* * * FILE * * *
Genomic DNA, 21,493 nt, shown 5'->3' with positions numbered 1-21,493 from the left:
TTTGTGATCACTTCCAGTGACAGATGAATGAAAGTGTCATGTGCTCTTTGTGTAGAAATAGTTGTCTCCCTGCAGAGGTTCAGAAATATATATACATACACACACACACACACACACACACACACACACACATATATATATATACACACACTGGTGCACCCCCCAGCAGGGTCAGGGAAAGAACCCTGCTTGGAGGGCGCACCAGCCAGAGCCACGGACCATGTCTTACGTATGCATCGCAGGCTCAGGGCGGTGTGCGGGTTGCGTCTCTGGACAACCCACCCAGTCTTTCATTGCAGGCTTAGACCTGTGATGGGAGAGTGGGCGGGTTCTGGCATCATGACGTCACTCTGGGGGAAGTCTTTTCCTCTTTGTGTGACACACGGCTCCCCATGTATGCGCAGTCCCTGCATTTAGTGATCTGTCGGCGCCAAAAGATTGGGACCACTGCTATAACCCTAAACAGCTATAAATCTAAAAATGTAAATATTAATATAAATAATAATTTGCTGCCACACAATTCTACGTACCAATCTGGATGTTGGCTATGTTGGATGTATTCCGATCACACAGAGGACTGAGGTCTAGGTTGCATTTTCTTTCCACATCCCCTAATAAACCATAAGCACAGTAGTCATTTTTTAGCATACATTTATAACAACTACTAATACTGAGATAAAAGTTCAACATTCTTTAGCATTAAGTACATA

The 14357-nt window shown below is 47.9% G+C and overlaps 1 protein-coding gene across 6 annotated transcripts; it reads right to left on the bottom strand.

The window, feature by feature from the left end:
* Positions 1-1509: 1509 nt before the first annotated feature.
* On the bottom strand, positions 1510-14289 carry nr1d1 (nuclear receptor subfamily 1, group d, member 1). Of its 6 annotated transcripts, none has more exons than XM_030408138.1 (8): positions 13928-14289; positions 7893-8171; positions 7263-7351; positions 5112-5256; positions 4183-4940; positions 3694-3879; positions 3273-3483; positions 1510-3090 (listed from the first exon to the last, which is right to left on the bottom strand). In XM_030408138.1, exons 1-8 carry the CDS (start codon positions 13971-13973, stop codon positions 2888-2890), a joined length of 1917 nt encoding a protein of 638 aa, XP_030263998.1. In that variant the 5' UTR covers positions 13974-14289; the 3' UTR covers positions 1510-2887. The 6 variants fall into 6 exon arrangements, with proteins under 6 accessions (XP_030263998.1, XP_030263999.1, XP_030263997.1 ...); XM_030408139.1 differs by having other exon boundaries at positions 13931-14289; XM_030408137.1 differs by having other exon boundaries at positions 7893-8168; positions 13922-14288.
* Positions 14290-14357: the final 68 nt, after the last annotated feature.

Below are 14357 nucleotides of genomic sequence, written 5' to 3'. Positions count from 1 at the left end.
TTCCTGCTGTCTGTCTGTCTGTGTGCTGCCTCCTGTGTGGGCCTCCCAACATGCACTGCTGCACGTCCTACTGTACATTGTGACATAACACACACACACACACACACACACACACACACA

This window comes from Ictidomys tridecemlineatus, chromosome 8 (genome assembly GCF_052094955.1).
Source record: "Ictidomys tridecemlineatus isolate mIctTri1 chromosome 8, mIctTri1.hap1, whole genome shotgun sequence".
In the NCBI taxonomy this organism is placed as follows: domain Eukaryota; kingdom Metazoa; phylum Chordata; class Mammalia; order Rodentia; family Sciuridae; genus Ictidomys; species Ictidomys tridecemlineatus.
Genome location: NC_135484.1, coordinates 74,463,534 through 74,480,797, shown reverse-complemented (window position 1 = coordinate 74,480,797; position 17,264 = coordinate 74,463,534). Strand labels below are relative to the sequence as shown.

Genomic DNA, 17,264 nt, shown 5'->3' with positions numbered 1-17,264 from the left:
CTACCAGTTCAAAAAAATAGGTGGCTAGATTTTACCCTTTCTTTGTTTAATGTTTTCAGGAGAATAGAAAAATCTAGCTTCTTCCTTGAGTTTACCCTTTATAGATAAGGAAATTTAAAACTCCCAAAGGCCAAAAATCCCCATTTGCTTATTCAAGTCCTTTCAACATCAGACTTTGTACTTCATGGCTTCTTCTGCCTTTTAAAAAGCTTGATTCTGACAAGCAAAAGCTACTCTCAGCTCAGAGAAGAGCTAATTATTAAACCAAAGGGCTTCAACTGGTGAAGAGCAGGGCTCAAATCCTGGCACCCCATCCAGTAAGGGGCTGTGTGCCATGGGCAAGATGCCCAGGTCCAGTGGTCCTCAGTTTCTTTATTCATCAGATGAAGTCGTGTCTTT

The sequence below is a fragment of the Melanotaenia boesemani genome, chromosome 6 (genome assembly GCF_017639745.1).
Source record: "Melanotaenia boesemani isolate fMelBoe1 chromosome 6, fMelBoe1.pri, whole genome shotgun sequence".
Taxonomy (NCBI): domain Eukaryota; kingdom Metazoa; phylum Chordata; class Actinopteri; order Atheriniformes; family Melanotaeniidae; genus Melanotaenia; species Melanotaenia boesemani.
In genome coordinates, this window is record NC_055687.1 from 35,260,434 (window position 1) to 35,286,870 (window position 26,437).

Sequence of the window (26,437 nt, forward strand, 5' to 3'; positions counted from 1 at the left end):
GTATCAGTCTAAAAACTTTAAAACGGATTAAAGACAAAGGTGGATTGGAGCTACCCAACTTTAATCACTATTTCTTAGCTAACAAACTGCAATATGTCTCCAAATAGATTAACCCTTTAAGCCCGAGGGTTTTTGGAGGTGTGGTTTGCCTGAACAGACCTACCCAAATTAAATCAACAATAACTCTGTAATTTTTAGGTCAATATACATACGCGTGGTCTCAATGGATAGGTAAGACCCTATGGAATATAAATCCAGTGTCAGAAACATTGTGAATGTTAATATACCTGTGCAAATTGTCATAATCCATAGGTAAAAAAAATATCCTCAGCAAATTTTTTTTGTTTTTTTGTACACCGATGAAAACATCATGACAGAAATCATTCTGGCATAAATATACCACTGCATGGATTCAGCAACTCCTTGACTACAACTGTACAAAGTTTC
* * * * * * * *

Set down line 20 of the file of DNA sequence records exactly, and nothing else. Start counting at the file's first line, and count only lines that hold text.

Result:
Sequence of the window (26,437 nt, forward strand, 5' to 3'; positions counted from 1 at the left end):